What people are saying - Write a review
We haven't found any reviews in the usual places.
Other editions - View all
admitted aforesaid appointed Attorney-General authority bank bankrupt law Baptist Association bequest bill Buenos Ayres capture Castine charity charter circuit court claim clause commission common law congress constitution contended conveyance corporation court of chancery court of equity creditors Dartmouth College debt debtor declared decree deed defendant doctrine Dorhman duties Elijah Craig established execution exercise exist expressly founder franchises fraud given grant Hampshire Hart's Executors Ibid impairing the obligation incorporation insolvent laws intended judgment jurisdiction land legislative legislature lien Lord Lord Eldon Maryland means ment Mississippi Company necessary objects obligation of contracts officers opinion parens patriae parties pass persons plaintiff plaintiff in error possession principle privileges prohibition purchase purpose question respect sovereign statute of Elizabeth statute of frauds supreme taxation testator thereof tion United United Provinces vessel vested void Wheelock Woodward
Page 207 - But where the law is not prohibited, and is really calculated to effect any of the objects intrusted to the government, to undertake here to inquire into the degree of its necessity, would be to pass the line which circumscribes the judicial department, and to tread on legislative ground.
Page 277 - By the law of the land is most clearly intended the general law ; a law which hears before it condemns ; which proceeds upon inquiry, and renders judgment only after trial. The meaning is, that every citizen shall hold his life, liberty, property, and immunities under the protection of the general rules which govern society.
Page 206 - But we think the sound construction of the Constitution must allow to the national legislature that discretion, with respect to the means by which the powers it confers are to be carried into execution, which will enable that body to perform the high duties assigned to it, in the manner most beneficial to the people. Let the end be legitimate, let it be within the scope of the Constitution, and all means which are appropriate, which are plainly adapted to that end, which are not prohibited, but consist...
Page 199 - The government of the Union, then (whatever may be the influence of this fact on the case), is, emphatically, and truly, a government of the people, In form and in substance it emanates from them, Its powers are granted by them, and are to be exercised directly on them, and for their benefit...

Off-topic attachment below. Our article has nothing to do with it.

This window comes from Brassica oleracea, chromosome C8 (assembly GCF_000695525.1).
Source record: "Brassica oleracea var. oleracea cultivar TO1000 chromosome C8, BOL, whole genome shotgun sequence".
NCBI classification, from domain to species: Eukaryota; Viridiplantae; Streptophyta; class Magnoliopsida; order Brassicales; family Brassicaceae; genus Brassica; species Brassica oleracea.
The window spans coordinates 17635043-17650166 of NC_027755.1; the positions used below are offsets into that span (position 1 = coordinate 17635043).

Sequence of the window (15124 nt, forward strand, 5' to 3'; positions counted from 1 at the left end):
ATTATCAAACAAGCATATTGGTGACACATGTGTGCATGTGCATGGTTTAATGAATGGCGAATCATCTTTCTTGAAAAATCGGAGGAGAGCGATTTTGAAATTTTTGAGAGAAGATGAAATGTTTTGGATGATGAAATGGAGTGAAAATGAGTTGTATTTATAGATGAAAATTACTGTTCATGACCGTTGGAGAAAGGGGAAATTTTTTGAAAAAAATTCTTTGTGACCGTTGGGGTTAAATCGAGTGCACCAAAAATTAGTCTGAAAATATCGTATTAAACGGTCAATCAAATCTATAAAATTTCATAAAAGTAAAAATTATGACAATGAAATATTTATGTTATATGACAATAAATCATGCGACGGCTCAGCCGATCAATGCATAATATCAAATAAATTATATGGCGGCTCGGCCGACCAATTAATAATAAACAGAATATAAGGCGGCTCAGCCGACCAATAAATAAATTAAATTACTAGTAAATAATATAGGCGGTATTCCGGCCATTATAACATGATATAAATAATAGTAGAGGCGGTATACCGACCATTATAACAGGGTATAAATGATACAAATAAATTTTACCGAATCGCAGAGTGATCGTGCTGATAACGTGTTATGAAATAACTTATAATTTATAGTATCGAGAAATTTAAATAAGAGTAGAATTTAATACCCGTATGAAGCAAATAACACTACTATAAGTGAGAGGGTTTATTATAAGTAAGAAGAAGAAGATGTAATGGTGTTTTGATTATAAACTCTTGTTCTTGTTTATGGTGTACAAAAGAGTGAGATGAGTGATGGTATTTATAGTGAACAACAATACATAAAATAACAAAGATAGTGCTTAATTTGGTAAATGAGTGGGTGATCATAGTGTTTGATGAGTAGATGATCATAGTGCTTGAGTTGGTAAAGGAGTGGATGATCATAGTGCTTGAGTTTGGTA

Page 55 - That no contract for the sale of any goods, wares, and merchandise, for the price of ten pounds sterling or upwards, shall be allowed to be good, except the buyer shall accept part of the goods so sold, and actually receive the same, or give something in earnest to bind the bargain, or in part payment...
Page 281 - Whatever respect might have been felt for the state sovereignties, it is not to be disguised that the framers of the Constitution viewed, with some apprehension, the violent acts which might grow out of the feelings of the moment; and that the people of the United States, in adopting that instrument, have manifested a determination to shield themselves and their property from the effects of those sudden and strong passions to which men are exposed.
Page 301 - A corporation is an artificial being, invisible, intangible, and existing only in contemplation of law. Being the mere creature of law, it possesses only those properties which the charter of its creation confers upon it, either expressly, or as incidental to its very existence.
Page 201 - The government which has a right to do an act, and has imposed on it, the duty of performing that act, must, according to the dictates of reason, be allowed to select the means; and those who contend that it may not select any appropriate means, that one particular mode of effecting the object is excepted, take upon themselves the burden of establishing that exception.